By Patrick J. Buchanan
Iran is conducting a proxy war against the United States in Iraq, declared Ambassador Ryan Crocker last week.
How? Gen. David Petraeus explained. The Quds Force of the Iranian Revolutionary Guard and Hezbollah are arming, training and directing the Shia militia fighting U.S. and Iraqi forces in Basra and firing rockets into the Green Zone. Said Petraeus, the Quds Force is responsible for killing hundreds of American soldiers.
If true, these are acts of war from a privileged sanctuary. And Bush would be as justified in attacking these Iranian base camps as was Nixon in ordering U.S. forces to clean out the North Vietnamese sanctuaries in Cambodia.
While there is no reason to question the truth of what Petraeus and Crocker allege, this proxy war raises a question. What is Tehran’s motive?
Iran, after all, is the principal beneficiary of the U.S. invasion that dethroned its enemy Saddam, ended the Sunni Baath Party’s monopoly of power and opened the door to Shia politicians with strong ties to Tehran. The regime in the Green Zone is the same regime that rolled out a red carpet for President Ahmadinejad.
Why, then, would Iran bloody it up? Why, when things are going Iran’s way in Iraq, would it risk war with the United States over Iraq?
The April 16 Los Angeles Times offers an answer. Iran’s proxy war against us in Iraq may be Tehran’s response to a U.S. proxy war being waged against Iran. Ahmadinejad may be exacting blood for blood.
According to Times’ writer Borzou Daragahi, Iran believes the United States is behind groups that are systematically killing Iranians along the border.
One such group is the Party for Free Life in Kurdistan, or PEJAK, which is linked to the PKK that has conducted a terrorist war in Turkey and is considered by the United States a terrorist organization. The founder of PEJAK is Osman Ocalan, brother of the founder of the PKK, who is now serving a life sentence in a Turkish prison.
As Turkey retaliates against the PKK with artillery fire and raids into Kurdistan, Iranians are now doing the same.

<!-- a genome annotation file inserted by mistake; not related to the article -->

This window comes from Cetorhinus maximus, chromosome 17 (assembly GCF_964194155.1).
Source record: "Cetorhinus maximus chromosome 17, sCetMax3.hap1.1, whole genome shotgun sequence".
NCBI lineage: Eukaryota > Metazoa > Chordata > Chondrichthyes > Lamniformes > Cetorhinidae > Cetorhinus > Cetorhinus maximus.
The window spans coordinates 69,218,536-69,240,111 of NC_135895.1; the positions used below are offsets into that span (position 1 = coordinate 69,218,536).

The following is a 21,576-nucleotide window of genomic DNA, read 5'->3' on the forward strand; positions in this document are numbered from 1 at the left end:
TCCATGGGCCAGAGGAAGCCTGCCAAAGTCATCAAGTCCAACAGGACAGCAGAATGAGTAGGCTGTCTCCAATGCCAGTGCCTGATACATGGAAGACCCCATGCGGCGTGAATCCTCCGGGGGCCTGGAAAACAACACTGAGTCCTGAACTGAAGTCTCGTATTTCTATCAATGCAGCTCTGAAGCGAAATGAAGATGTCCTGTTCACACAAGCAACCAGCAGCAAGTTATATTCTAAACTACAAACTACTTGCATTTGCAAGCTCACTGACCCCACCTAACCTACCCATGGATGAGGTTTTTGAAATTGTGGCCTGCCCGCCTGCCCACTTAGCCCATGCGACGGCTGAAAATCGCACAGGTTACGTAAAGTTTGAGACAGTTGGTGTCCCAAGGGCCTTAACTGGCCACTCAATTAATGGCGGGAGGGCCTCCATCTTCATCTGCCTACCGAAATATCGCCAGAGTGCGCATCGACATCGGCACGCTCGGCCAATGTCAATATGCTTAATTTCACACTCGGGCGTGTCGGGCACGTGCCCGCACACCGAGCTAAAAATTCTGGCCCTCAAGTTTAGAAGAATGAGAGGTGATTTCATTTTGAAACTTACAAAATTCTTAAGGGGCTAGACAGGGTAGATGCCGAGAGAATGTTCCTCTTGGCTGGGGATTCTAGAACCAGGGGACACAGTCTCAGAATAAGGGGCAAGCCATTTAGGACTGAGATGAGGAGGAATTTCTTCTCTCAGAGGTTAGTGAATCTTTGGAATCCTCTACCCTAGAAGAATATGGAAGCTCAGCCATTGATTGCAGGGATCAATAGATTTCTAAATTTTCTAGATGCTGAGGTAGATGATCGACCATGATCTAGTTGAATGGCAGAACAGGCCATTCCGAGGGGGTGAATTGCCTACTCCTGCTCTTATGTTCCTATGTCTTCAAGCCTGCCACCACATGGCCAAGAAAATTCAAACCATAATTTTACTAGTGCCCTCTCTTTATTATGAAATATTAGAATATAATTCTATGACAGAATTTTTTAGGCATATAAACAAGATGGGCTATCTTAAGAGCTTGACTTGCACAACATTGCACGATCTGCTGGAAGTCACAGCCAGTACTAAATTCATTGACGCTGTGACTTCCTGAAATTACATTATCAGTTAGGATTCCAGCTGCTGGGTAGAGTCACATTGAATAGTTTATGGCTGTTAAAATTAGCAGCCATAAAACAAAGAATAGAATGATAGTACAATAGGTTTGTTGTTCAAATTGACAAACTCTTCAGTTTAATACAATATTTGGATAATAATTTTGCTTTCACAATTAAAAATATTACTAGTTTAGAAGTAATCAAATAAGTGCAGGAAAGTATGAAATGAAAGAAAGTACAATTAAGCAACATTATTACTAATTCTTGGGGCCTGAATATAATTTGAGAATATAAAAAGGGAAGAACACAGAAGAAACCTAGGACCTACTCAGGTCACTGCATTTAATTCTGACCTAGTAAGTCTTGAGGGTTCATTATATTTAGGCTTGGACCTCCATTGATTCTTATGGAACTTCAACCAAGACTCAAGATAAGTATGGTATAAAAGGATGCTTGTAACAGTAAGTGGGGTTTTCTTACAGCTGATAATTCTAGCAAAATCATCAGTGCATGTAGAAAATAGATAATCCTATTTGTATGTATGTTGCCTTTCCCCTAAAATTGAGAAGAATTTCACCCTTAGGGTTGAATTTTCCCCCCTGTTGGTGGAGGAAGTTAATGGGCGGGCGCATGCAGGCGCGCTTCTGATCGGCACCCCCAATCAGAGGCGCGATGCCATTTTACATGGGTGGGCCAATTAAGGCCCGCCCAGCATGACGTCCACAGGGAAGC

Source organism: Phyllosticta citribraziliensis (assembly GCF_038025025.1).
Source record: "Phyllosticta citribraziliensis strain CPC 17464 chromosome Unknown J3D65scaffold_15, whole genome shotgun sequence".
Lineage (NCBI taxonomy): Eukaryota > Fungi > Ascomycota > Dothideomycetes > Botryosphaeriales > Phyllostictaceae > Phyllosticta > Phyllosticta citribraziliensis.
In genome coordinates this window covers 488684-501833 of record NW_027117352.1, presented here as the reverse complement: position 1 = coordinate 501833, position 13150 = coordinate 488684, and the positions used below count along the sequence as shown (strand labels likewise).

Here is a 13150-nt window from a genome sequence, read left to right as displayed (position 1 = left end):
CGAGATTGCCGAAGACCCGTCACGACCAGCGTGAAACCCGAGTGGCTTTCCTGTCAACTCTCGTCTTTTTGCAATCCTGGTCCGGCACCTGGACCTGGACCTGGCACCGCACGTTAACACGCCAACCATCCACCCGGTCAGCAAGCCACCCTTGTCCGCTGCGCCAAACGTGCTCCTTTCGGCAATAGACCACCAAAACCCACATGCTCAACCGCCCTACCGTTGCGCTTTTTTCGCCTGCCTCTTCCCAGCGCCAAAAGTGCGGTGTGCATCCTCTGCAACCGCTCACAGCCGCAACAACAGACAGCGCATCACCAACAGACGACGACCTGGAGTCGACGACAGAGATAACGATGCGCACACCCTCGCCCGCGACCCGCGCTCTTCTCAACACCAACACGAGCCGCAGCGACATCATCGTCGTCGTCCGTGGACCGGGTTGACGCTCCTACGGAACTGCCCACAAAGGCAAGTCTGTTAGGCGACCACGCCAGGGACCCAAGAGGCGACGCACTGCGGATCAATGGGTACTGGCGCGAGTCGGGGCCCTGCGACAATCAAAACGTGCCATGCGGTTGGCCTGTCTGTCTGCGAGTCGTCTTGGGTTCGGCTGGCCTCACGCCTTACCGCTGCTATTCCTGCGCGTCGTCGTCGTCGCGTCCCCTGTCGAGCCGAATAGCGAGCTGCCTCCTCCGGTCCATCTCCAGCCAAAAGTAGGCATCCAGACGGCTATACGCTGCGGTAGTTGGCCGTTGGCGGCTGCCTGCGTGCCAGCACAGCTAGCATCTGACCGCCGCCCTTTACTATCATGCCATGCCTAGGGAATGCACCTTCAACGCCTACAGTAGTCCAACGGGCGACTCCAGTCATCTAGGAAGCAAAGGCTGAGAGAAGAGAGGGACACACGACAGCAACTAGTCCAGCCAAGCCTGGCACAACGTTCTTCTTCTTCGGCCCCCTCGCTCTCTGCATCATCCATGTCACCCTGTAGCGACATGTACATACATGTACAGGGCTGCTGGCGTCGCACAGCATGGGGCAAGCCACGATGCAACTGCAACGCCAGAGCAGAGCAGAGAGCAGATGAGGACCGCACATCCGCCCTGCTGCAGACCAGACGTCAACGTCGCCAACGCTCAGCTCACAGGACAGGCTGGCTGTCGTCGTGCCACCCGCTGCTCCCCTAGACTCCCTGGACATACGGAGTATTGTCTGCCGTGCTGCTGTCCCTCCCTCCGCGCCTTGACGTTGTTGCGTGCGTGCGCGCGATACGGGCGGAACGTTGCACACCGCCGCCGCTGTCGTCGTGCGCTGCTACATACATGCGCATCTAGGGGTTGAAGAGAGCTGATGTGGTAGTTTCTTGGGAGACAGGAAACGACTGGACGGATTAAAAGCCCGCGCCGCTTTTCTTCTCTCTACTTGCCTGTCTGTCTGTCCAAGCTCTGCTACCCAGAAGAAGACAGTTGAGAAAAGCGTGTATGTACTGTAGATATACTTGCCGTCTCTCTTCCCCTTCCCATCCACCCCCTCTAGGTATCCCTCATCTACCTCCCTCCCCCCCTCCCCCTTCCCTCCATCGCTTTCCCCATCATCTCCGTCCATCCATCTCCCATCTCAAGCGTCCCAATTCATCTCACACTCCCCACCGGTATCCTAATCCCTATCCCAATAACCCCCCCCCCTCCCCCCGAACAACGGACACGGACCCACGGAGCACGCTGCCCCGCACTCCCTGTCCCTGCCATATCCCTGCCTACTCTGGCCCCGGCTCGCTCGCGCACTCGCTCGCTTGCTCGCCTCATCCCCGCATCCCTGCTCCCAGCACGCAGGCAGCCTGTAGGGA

A second group, regarded by both the United States and Iran as terrorist, is the Mujahedin Khalq, a cult-like group, operating inside Iraq on the Iranian border. Iranians also believe the United States is behind attacks in the oil-rich and Arab Khuzestan region of southwest Iran.
And, as Daragahi reports, “Baluch militants have killed dozens of members of Iran’s security forces, including 11 elite Revolutionary Guard in a car bomb attack last year in Zahedan, a town near the border with Pakistan and Afghanistan.” Jundallah, or God’s Party, claimed responsibility for that attack.
Last year also, a Kurdish woman killed several Iranian officers and soldiers in a suicide bombing. According to Daragahi, “Iraqi Kurds say perceived U.S. support for PEJAK and other anti-Iranian groups prompted Iranians to reactivate Ansar al Islam, a Sunni Muslim group with ties to al-Qaida that has been launching attacks against Kurdish officials.”
The danger here is that these proxy wars could explode into U.S. air attacks on the Quds Force, followed by Iranian retaliation against U.S. troops, followed by U.S. strikes on Iran’s nuclear facilities and a third U.S. war in the Middle East, dropped into the lap of an overstretched U.S. military and onto the desk of the next president.
In his speech last week, Bush warned that the regime in Tehran “has a choice to make,” and if “Iran makes the wrong choice, America will act to protect our interests, and our troops and our Iraqi partners” — i.e., this is Tehran’s last warning.
Query: Where is the Congress of the United States? It alone has the power to authorize or declare a war of the magnitude toward which we may be headed because of proxy wars about which the American people know next to nothing.
Up on Capitol Hill, GOP Rep. Walter Jones of North Carolina is seeking to rewrite the War Powers Act to ensure that — if the United States goes to war again — it be the “collective judgment” of both elected branches, as the Founding Fathers intended.
Needed now are congressional hearings to determine if President Bush has authorized a proxy war against Iran — by funding or arming guerrillas to attack the Iranian Revolutionary Guard, and if that is what is behind the IRG-backed attacks on U.S. forces.
Even before such hearings, both Houses should pass a joint resolution declaring that no appropriated funds may be used for any pre-emptive U.S. air strikes on Iran — unless and until Congress has authorized such acts of war. If we are headed for war with Iran, it should be the collective judgment of all the nation’s elected leadership, and not done on the whim of a lame-duck president unsure about his place in history.